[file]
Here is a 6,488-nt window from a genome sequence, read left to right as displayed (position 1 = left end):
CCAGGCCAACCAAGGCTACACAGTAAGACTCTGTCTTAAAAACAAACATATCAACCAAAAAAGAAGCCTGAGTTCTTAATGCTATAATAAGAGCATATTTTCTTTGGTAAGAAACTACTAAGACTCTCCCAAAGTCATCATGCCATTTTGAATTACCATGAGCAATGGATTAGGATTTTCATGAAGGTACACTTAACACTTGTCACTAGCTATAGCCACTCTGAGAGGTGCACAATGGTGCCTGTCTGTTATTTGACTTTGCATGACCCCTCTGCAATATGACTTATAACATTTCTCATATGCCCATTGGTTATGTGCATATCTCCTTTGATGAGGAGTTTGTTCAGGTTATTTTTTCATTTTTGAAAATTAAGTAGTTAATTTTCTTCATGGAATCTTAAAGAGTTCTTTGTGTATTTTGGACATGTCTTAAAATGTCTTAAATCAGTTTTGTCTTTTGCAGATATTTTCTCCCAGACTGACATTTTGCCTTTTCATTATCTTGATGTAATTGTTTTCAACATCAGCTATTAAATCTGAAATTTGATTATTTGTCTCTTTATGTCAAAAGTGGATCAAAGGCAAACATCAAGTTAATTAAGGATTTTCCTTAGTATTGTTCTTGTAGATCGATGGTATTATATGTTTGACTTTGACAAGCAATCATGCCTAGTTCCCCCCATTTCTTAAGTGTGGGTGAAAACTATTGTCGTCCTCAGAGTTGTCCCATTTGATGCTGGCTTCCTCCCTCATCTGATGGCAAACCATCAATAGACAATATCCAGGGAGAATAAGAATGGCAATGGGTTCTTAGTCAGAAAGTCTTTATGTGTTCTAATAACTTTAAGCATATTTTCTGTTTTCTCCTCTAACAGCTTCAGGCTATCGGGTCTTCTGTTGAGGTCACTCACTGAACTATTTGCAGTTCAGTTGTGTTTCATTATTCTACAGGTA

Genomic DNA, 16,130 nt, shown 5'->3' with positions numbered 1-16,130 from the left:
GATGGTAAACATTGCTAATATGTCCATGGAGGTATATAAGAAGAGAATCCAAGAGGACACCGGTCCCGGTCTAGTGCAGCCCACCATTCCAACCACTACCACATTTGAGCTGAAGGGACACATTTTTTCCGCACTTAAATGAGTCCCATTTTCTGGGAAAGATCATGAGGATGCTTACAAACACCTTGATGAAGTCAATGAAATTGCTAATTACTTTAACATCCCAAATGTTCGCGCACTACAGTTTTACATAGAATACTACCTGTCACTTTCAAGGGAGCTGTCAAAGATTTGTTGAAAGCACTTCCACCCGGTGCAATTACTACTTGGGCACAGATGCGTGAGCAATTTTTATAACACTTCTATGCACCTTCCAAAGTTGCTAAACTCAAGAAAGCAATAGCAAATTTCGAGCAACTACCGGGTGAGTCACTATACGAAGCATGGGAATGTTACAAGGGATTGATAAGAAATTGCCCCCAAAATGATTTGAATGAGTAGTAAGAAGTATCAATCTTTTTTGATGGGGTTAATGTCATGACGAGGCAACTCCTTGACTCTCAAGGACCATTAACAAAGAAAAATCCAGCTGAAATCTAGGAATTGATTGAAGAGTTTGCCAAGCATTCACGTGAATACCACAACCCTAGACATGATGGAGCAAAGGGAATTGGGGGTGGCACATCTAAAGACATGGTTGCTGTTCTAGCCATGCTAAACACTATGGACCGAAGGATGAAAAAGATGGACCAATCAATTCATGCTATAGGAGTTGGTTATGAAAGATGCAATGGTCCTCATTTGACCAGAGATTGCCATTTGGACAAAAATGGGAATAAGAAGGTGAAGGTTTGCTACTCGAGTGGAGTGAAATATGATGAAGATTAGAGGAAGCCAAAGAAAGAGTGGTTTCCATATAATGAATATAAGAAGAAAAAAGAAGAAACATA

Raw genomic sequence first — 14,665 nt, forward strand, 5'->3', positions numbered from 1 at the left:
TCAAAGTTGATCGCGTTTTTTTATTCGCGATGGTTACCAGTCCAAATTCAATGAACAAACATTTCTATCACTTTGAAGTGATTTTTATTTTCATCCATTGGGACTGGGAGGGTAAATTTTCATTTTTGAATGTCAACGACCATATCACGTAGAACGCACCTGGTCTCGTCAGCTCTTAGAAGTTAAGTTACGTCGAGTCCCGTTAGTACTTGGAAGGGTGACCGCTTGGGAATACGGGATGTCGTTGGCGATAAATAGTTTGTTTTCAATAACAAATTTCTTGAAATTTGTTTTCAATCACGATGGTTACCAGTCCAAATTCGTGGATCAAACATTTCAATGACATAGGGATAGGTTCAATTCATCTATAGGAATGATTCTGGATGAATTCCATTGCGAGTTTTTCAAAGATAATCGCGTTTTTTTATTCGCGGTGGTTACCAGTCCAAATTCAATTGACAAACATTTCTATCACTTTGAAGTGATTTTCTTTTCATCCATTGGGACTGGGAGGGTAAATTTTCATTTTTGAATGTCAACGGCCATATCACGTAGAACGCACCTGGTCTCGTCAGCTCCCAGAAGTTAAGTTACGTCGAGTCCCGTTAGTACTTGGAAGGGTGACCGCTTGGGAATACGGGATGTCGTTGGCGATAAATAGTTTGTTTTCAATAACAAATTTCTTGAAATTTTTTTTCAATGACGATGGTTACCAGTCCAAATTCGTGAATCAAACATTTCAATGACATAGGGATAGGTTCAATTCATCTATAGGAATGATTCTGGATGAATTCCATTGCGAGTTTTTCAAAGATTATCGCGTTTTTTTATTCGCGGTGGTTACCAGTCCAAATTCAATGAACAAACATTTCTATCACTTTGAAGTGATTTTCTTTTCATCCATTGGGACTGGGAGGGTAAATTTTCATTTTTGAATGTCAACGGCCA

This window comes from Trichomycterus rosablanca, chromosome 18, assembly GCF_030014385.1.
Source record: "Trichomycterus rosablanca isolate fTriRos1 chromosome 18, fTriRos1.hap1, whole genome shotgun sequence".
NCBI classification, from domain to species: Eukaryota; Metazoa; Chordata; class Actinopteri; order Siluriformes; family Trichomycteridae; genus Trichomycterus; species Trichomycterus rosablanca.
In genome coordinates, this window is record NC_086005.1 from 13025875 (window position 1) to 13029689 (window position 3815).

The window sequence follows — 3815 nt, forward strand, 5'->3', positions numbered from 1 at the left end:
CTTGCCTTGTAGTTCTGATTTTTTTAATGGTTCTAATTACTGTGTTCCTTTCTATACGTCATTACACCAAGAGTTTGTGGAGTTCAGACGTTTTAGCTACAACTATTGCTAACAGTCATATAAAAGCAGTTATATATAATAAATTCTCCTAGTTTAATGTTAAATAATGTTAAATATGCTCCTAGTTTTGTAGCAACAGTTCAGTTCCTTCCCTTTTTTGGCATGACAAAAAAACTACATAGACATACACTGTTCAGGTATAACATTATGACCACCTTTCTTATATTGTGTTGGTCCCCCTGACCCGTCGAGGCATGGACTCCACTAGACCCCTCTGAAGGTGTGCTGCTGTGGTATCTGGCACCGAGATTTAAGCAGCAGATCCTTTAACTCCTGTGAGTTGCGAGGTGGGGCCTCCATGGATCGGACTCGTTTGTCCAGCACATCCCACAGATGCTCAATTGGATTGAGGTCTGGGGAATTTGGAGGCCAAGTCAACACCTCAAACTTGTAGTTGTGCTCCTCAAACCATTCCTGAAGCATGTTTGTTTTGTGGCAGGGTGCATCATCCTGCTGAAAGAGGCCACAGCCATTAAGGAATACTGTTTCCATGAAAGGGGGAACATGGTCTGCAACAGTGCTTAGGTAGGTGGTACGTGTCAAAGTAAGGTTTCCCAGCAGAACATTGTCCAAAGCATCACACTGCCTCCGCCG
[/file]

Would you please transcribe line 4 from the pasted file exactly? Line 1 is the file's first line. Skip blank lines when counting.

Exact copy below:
GATGGTAAACATTGCTAATATGTCCATGGAGGTATATAAGAAGAGAATCCAAGAGGACACCGGTCCCGGTCTAGTGCAGCCCACCATTCCAACCACTACCACATTTGAGCTGAAGGGACACATTTTTTCCGCACTTAAATGAGTCCCATTTTCTGGGAAAGATCATGAGGATGCTTACAAACACCTTGATGAAGTCAATGAAATTGCTAATTACTTTAACATCCCAAATGTTCGCGCACTACAGTTTTACATAGAATACTACCTGTCACTTTCAAGGGAGCTGTCAAAGATTTGTTGAAAGCACTTCCACCCGGTGCAATTACTACTTGGGCACAGATGCGTGAGCAATTTTTATAACACTTCTATGCACCTTCCAAAGTTGCTAAACTCAAGAAAGCAATAGCAAATTTCGAGCAACTACCGGGTGAGTCACTATACGAAGCATGGGAATGTTACAAGGGATTGATAAGAAATTGCCCCCAAAATGATTTGAATGAGTAGTAAGAAGTATCAATCTTTTTTGATGGGGTTAATGTCATGACGAGGCAACTCCTTGACTCTCAAGGACCATTAACAAAGAAAAATCCAGCTGAAATCTAGGAATTGATTGAAGAGTTTGCCAAGCATTCACGTGAATACCACAACCCTAGACATGATGGAGCAAAGGGAATTGGGGGTGGCACATCTAAAGACATGGTTGCTGTTCTAGCCATGCTAAACACTATGGACCGAAGGATGAAAAAGATGGACCAATCAATTCATGCTATAGGAGTTGGTTATGAAAGATGCAATGGTCCTCATTTGACCAGAGATTGCCATTTGGACAAAAATGGGAATAAGAAGGTGAAGGTTTGCTACTCGAGTGGAGTGAAATATGATGAAGATTAGAGGAAGCCAAAGAAAGAGTGGTTTCCATATAATGAATATAAGAAGAAAAAAGAAGAAACATA